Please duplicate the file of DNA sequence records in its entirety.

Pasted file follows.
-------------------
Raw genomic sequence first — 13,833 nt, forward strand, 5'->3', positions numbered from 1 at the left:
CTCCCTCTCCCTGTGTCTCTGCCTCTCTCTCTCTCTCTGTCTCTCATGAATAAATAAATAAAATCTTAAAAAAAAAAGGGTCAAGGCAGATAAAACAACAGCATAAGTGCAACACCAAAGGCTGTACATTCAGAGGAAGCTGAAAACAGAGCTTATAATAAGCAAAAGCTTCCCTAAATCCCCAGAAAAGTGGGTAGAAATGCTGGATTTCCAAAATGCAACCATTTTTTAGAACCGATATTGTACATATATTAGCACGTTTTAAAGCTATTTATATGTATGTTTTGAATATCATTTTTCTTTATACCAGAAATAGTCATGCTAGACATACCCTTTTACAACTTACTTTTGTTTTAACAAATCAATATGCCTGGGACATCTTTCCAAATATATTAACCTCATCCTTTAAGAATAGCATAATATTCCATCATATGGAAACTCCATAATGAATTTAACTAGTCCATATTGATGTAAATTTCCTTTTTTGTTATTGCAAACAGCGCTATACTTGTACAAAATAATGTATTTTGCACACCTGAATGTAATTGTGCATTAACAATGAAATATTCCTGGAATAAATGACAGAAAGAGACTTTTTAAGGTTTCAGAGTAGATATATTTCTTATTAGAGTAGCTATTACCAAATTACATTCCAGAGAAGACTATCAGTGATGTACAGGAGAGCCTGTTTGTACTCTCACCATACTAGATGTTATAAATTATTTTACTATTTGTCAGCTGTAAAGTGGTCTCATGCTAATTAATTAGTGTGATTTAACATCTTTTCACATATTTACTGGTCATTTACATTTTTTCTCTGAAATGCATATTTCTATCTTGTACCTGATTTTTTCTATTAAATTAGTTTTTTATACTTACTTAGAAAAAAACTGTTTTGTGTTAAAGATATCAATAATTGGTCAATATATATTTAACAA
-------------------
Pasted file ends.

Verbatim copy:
Raw genomic sequence first — 13,833 nt, forward strand, 5'->3', positions numbered from 1 at the left:
CTCCCTCTCCCTGTGTCTCTGCCTCTCTCTCTCTCTCTGTCTCTCATGAATAAATAAATAAAATCTTAAAAAAAAAAGGGTCAAGGCAGATAAAACAACAGCATAAGTGCAACACCAAAGGCTGTACATTCAGAGGAAGCTGAAAACAGAGCTTATAATAAGCAAAAGCTTCCCTAAATCCCCAGAAAAGTGGGTAGAAATGCTGGATTTCCAAAATGCAACCATTTTTTAGAACCGATATTGTACATATATTAGCACGTTTTAAAGCTATTTATATGTATGTTTTGAATATCATTTTTCTTTATACCAGAAATAGTCATGCTAGACATACCCTTTTACAACTTACTTTTGTTTTAACAAATCAATATGCCTGGGACATCTTTCCAAATATATTAACCTCATCCTTTAAGAATAGCATAATATTCCATCATATGGAAACTCCATAATGAATTTAACTAGTCCATATTGATGTAAATTTCCTTTTTTGTTATTGCAAACAGCGCTATACTTGTACAAAATAATGTATTTTGCACACCTGAATGTAATTGTGCATTAACAATGAAATATTCCTGGAATAAATGACAGAAAGAGACTTTTTAAGGTTTCAGAGTAGATATATTTCTTATTAGAGTAGCTATTACCAAATTACATTCCAGAGAAGACTATCAGTGATGTACAGGAGAGCCTGTTTGTACTCTCACCATACTAGATGTTATAAATTATTTTACTATTTGTCAGCTGTAAAGTGGTCTCATGCTAATTAATTAGTGTGATTTAACATCTTTTCACATATTTACTGGTCATTTACATTTTTTCTCTGAAATGCATATTTCTATCTTGTACCTGATTTTTTCTATTAAATTAGTTTTTTATACTTACTTAGAAAAAAACTGTTTTGTGTTAAAGATATCAATAATTGGTCAATATATATTTAACAA